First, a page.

It’s an approach that’s working well with her clients, which comprise mostly high-flyers in California’s entertainment, finance and music industries.

You need some tension in a room. I love the juxtaposition of pairing a contemporary piece of art with a beautiful antique commode – Schuyler Samperton

A bedroom by Schuyler Samperton Interior Design
Schuyler Samperton uses fabrics to create certain moods

Turning to textiles

One constant across Samperton’s work is bold textiles, which she’s been obsessed with since she can remember. “When I was a teenager, I would collect fragments from vintage stores and turn them into pillows. It could have been anything from an antique kimono to a Native American piece or some French chintz. I loved it all,” she says. “For me, fabrics are the soul of a room. You can create happiness or moodiness; you can direct the feel of the space through fabrics and colour.”

After a decade running her studio, Samperton became frustrated with the options of new fabrics available so went back to the drawing board and in 2017, she released her own line of textiles. “I wanted to create something that was compatible with all the vintage and antique textile pieces that I had and reflected my favourite things,” she says. The collection was an instant hit and has expanded year on year to total 80 pattern sets with various colour options. One of her favourites is Cordoba: “We do it in seven colours and I love the plum!”

Joining the movement

When the Covid-19 crisis hit the US, Samperton, like many business owners, was faced with a dilemma: wait out the storm or pivot and adapt. She opted for the latter and used her time to develop and launch two new product lines: wallpaper and performance fabric. “I’ve always loved wallpaper and the extra layer of warmth and character it brings to a space. We had so many requests for it that we happily added it to the line,” she says. As for performance, she says: “It makes sense for the way people are living. Because of the pandemic, spaces are getting used more than ever, so we wanted to join the movement and offer some of our most popular prints in more durable versions.”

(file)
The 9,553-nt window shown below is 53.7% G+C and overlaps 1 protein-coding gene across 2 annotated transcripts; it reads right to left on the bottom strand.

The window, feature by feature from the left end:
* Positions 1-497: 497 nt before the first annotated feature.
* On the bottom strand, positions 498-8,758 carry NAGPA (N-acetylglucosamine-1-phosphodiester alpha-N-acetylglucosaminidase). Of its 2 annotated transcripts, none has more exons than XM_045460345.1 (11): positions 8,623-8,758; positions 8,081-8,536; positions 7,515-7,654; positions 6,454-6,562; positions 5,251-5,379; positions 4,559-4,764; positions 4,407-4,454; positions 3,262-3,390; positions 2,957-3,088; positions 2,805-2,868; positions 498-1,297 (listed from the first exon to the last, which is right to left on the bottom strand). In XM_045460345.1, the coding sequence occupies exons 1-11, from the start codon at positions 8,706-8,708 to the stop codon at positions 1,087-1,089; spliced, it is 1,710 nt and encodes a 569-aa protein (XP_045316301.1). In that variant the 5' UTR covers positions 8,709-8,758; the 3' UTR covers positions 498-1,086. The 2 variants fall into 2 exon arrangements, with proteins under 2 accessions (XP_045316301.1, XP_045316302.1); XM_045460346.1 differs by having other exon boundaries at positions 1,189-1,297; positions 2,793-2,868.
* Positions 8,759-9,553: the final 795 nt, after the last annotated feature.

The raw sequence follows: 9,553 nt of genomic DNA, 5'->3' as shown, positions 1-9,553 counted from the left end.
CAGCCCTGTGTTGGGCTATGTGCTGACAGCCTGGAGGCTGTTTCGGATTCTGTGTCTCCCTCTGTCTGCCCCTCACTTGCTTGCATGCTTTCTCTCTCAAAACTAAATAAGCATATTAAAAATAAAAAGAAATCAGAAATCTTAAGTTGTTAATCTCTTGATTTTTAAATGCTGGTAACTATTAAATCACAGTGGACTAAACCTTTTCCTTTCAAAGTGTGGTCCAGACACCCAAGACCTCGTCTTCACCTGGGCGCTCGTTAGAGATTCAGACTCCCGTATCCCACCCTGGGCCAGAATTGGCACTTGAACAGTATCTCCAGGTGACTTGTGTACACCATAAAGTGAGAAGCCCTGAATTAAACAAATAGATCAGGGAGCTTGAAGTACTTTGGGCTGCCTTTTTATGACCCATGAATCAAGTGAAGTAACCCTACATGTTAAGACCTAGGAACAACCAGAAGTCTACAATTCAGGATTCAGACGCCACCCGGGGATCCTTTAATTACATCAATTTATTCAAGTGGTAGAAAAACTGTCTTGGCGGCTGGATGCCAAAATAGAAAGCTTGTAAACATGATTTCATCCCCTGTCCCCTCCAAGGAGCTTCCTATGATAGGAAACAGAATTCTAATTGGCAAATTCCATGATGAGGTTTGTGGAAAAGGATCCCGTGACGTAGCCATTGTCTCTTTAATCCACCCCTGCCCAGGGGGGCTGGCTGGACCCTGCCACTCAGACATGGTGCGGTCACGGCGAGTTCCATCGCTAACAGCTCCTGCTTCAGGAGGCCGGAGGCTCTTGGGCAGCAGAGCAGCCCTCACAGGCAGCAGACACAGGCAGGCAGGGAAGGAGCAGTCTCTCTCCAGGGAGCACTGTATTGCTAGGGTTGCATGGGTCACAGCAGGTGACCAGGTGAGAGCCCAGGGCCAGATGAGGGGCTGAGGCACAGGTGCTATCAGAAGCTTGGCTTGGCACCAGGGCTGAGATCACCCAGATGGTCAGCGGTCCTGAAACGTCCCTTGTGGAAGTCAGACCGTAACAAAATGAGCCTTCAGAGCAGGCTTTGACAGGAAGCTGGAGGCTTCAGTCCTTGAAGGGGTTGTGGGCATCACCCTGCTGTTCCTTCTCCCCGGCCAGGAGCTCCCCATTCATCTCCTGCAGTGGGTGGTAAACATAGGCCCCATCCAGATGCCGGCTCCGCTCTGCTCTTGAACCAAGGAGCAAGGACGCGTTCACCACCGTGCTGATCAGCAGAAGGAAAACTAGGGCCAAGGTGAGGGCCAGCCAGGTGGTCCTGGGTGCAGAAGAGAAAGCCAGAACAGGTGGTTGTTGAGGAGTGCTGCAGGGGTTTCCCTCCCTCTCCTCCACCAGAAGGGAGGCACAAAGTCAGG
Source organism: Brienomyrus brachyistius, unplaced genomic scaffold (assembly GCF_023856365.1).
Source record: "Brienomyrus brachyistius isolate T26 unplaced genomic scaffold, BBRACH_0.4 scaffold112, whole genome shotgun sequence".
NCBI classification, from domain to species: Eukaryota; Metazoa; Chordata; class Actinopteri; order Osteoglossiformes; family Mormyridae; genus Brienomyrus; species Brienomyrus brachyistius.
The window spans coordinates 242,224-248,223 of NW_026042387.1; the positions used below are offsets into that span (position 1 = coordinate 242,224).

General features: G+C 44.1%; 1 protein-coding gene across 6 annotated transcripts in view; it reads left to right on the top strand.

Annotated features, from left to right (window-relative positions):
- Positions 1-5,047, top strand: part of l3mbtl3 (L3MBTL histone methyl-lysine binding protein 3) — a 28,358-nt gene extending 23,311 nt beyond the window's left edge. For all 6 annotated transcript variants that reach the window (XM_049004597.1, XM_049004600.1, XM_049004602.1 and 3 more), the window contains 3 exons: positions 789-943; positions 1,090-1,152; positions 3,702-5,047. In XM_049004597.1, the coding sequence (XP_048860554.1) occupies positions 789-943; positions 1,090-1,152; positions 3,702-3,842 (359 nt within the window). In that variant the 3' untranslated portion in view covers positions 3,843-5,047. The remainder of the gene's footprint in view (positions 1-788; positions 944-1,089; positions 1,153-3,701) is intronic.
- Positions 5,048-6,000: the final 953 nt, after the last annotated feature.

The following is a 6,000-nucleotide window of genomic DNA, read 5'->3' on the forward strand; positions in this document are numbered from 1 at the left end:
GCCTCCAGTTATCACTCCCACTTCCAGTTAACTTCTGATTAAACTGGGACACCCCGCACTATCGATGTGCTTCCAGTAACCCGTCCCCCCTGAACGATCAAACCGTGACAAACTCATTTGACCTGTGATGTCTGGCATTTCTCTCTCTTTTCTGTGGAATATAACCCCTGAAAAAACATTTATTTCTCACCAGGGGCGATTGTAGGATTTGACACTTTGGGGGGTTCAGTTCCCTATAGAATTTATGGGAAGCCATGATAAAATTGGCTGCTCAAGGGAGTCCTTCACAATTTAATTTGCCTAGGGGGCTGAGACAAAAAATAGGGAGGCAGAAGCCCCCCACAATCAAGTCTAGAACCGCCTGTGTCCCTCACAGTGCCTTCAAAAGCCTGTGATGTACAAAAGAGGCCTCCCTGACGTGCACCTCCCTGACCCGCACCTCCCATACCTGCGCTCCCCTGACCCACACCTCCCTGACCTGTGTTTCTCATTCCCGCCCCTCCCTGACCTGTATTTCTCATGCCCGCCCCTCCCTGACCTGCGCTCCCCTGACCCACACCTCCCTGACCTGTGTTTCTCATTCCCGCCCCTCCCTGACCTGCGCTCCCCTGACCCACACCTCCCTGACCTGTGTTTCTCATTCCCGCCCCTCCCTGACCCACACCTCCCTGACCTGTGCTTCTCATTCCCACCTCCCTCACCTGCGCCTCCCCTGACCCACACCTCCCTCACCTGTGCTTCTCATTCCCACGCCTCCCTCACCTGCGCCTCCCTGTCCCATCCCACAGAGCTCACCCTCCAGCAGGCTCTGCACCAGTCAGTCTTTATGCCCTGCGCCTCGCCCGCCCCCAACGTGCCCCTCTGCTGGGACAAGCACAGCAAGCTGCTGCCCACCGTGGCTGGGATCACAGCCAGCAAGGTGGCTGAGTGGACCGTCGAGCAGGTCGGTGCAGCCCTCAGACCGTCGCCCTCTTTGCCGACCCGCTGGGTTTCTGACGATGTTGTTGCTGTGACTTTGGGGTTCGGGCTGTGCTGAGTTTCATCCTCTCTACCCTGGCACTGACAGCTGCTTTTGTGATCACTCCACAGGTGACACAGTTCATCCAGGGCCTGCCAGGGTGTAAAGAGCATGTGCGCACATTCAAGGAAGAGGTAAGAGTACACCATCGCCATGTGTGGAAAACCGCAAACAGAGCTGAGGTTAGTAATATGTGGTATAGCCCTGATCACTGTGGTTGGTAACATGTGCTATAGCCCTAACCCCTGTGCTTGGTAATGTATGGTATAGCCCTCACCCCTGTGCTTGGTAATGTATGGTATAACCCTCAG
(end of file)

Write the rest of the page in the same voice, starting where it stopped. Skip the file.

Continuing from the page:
Fabrics created by the interior designer
Samperton’s fabric sales were up by 400% in some territories in 2020

Launching new products and running a business during a pandemic was a struggle, but one that paid off. “We were a little concerned about launching something new during this time because we didn’t know if people had the emotional bandwidth to start looking at things but, thank goodness, we’ve been super busy,” she says. “I think it’s because people are in their homes so much that they’re noticing things and thinking ‘it wouldn’t be a bad idea to re-cover this sofa or refresh that room.’ I think that’s one of the unexpected results of this whole thing. Certain industries have been able to thrive and, knock on wood, the design business is one of them.”

It seems serendipity has struck again and, once again, Samperton has found herself in the right place at the right time. In the past quarter, her fabric sales were up on last year in all markets – in some territories, by a staggering 400%. As for the future, she plans to add more lines to the new collections and continue following the path that life sets out for her. With added colour, of course.